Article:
3. If the deficit occurs on a recharge fund and the unit is in compliance with campus recharge policy.

Deficit resolution business plans are first approved by the control point and then are submitted for approval to the Associate Vice Chancellor, Budget and Resource Management who will review the plan(s) on behalf of the Chancellor. The need for deficit resolution plans is expected to be rare and approval will be on an exceptional basis.  As a best practice, deficits should be resolved by the fiscal year end.

B. Sponsored Activity

Principal Investigators must incur expenditures within the project period as outlined in the award document. Expenditures in excess of the award budget which result in overdrafts must be resolved at the end of the award period and any deficits resulting from expenditures in excess of revenue received must be resolved as outlined in Administrative Policy 300-19 (Expenditures of Extramural Funds).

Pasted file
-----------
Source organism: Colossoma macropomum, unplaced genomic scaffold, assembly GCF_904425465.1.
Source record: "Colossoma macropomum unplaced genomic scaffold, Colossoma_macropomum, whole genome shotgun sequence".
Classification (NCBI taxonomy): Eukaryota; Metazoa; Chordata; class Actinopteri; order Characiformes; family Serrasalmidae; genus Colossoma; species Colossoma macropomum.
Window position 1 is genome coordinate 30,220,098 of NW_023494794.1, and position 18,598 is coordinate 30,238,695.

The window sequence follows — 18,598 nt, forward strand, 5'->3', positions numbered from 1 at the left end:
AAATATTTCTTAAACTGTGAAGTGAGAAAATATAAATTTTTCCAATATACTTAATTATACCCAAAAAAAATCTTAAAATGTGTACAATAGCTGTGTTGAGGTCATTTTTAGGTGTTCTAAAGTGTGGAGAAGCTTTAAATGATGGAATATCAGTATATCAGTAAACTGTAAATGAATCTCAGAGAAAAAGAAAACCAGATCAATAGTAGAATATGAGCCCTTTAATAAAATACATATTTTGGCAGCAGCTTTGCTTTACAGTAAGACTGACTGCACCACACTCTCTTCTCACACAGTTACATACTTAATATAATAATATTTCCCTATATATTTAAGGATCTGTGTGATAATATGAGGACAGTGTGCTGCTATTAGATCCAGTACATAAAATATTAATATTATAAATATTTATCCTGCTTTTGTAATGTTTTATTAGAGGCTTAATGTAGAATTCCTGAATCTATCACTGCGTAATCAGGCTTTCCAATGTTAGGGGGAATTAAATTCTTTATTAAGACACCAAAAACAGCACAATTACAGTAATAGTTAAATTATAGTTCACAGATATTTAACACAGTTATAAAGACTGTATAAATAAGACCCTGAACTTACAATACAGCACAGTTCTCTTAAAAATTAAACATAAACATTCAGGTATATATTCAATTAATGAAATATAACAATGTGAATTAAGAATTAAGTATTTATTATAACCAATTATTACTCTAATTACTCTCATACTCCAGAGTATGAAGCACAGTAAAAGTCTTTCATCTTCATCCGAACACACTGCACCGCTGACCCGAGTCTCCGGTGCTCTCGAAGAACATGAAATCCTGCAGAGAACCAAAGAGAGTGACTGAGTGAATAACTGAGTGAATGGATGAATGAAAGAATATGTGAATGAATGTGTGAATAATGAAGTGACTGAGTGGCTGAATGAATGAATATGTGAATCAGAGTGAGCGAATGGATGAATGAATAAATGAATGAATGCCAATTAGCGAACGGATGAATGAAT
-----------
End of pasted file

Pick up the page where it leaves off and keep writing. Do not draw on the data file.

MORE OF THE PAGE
In some instances, deficits are generated on sponsored projects due to a timing issue, when billing/revenue recognition lags behind recording expenditures. Billing and revenue recognition is dictated by the terms and conditions detailed in the award document and resulting deficits are permitted during the life of the award.

The following groups of individuals are directly affected by this policy:

  • Administrative Officials (includes but not limited to department chairs, principal investigators, vice chancellors, deans, directors, managers and business officers)
  • Budget and Accounting Officers

Vice Chancellors and Deans (Control Point):

  • Maintain a financially sound organization and monitor the financial operations of the unit.
  • Ensure budgets are established and spending is within authorized budget levels.
  • Review and approve written deficit resolution business plans submitted by administrative officials.